On 17th April 1534, More was imprisoned in the Tower. He welcomed prison life. He said that, if he had not had family responsibilities, he would have chosen for himself “as strait a room and straiter too.” In prison, More wrote A Dialogue of Comfort against Tribulation.

His trial took place on 1st July 1535. More had very carefully kept to his plan of saying nothing against the King or the divorce and remarriage. The authorities found they had no evidence to put before the court. This was inconvenient, but no more than that. Richard Rich, the Solicitor General, simply testified (quite untruthfully) that More had, in his presence, denied the king’s title as supreme head of the Church of England. Despite More’s scathing denial of this perjured evidence, the jury unanimously found him guilty. Before the sentence was pronounced, More was allowed to speak “in discharge of his conscience.” Now he spoke out. He said that defending the unity of the church was the main motive of his martyrdom and that “no temporal man may be head of the spirituality.” More was sentenced to a traitor’s death – “to be drawn, hanged, and quartered” – which the king mercifully changed to beheading. During five days of suspense, More prepared to meet “the great spouse” and wrote prayers and letters of farewell.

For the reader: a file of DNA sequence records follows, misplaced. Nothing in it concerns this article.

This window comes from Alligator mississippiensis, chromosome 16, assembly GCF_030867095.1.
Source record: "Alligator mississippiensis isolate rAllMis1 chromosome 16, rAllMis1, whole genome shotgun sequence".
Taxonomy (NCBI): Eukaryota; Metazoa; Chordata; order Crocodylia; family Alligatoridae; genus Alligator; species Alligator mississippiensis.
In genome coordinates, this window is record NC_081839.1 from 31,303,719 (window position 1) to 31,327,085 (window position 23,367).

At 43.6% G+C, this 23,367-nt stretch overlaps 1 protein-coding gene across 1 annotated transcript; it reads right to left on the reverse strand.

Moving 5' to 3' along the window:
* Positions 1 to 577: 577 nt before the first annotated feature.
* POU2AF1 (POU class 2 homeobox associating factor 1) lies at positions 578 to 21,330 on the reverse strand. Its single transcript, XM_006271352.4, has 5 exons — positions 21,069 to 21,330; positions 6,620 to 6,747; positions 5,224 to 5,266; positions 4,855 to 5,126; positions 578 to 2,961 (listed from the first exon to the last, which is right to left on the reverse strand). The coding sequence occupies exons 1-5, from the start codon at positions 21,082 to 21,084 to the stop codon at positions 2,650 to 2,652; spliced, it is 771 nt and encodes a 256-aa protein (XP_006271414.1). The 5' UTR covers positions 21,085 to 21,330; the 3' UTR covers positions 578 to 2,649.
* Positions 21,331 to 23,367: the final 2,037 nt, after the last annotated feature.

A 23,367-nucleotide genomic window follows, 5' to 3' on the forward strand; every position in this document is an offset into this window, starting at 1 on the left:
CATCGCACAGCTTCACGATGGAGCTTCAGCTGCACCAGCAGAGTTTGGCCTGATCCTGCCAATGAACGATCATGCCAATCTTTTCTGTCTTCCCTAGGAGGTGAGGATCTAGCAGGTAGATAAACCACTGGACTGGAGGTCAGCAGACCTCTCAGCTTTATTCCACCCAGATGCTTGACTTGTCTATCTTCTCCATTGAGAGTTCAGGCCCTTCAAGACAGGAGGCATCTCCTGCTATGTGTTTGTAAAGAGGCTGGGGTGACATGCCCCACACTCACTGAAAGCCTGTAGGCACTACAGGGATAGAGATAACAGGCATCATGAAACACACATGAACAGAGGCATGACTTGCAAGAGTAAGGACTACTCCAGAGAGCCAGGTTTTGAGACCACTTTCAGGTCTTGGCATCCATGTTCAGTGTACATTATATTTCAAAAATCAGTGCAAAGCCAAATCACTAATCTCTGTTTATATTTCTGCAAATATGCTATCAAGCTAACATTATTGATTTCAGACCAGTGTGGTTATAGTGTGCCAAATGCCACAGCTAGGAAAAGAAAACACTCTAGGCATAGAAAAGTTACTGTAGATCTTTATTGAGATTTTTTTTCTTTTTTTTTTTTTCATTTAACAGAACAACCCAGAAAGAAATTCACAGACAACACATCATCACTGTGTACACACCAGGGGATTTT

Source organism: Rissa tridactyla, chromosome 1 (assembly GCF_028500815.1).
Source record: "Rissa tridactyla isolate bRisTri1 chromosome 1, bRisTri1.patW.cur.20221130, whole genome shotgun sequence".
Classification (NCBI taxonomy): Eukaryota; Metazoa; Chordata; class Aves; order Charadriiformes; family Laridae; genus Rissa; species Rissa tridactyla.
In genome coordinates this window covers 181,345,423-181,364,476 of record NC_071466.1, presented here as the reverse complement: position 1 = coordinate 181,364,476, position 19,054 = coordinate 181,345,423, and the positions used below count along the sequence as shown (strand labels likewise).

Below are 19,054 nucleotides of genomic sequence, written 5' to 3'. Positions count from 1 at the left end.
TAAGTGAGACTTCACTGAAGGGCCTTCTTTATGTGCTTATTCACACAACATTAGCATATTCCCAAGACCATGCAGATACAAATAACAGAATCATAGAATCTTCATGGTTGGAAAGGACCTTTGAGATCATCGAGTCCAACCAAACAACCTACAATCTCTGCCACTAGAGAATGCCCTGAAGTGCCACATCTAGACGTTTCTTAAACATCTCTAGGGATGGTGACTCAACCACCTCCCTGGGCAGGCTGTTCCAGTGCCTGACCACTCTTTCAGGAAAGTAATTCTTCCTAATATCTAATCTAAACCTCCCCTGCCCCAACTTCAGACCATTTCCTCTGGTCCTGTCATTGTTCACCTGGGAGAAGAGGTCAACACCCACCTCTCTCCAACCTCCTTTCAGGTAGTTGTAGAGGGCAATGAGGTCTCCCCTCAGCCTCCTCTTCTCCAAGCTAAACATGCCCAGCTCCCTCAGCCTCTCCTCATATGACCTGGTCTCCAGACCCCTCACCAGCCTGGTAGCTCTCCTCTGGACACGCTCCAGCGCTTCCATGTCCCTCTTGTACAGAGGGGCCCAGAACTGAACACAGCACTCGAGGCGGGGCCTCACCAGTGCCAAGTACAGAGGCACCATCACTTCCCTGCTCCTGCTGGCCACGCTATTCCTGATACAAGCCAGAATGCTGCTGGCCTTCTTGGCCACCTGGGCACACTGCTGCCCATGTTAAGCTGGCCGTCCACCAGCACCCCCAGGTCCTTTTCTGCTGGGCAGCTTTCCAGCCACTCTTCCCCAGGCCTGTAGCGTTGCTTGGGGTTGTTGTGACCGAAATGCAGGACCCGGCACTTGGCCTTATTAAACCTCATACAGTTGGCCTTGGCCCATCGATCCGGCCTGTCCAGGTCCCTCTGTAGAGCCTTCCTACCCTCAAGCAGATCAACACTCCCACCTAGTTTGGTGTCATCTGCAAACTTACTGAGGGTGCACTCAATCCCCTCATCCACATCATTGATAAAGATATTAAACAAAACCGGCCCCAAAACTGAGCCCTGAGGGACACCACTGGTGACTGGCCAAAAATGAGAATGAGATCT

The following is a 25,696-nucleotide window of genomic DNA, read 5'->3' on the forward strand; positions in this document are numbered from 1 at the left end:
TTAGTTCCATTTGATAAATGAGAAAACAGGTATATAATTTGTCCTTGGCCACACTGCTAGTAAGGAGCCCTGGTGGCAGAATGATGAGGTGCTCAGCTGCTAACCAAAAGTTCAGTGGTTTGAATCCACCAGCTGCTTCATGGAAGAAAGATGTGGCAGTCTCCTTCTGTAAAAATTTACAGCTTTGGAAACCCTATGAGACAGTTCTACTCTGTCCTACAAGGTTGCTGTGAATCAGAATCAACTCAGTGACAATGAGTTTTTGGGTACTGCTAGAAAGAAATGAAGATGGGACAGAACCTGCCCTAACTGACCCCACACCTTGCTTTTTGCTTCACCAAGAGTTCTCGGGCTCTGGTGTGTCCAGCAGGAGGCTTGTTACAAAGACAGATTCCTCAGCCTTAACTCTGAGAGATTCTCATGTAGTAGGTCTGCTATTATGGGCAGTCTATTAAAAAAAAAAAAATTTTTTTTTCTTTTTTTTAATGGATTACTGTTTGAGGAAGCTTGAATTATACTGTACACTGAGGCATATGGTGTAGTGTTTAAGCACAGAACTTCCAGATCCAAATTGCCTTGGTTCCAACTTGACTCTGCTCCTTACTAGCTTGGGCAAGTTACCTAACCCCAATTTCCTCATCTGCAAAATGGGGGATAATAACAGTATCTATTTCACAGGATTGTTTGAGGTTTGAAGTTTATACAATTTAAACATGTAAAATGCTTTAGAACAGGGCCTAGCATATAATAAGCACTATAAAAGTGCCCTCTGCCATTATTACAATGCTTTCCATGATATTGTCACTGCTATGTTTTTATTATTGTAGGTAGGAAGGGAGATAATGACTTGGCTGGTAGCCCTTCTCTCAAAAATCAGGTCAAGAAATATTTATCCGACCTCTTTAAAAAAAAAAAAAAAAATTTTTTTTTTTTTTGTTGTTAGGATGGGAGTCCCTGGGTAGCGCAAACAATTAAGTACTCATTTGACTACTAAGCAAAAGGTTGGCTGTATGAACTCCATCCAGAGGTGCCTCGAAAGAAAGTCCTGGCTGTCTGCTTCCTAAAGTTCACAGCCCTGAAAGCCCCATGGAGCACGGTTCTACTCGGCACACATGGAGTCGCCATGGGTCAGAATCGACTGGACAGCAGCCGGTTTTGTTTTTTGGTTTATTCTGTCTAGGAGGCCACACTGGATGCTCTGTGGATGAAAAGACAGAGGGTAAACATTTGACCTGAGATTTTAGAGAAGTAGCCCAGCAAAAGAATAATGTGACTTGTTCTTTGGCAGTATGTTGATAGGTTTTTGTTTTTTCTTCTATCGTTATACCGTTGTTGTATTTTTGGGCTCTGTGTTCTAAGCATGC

Erasmus wrote various descriptions of More. He lived a simple life but was happy to enjoy innocent pleasures. He was born for friendship and could extract delight from the dullest people or things. His family affections were warm yet unobtrusive. He gave freely and gladly, expecting no thanks. He found hours for prayer and for supervising his domestic school. More never discarded the habits of rising early, prolonged prayer, fasting, and wearing the hair shirt. God remained the centre of his life. The title of Robert Bolt’s play, A Man for All Seasons, (1960) comes from Erasmus’s description of his friend as omnium horarum homo, a man for every hour.

More walked to the scaffold on Tower Hill. “See me safe up,” he said to the lieutenant, “and for my coming down, let me shift for myself.” He told the onlookers to witness that he was dying “in the faith and for the faith of the Catholic Church, the king’s good servant and God’s first.” He altered the ritual by blindfolding himself. As he put his head on the block, he moved his beard to one side, and joked, “This hath not offended the king!”

There are conflicting reports as to what happened to his head. It was certainly put on a spike on London Bridge. It was said that it was thrown in the river after a month. But a witness reported it still being on the bridge in 1536. Another story is that his daughter Margaret bought it and preserved it with spices till her own death in 1544. Her husband died after her. His grave was later opened and it was said that a head in a jar was found in the coffin with him.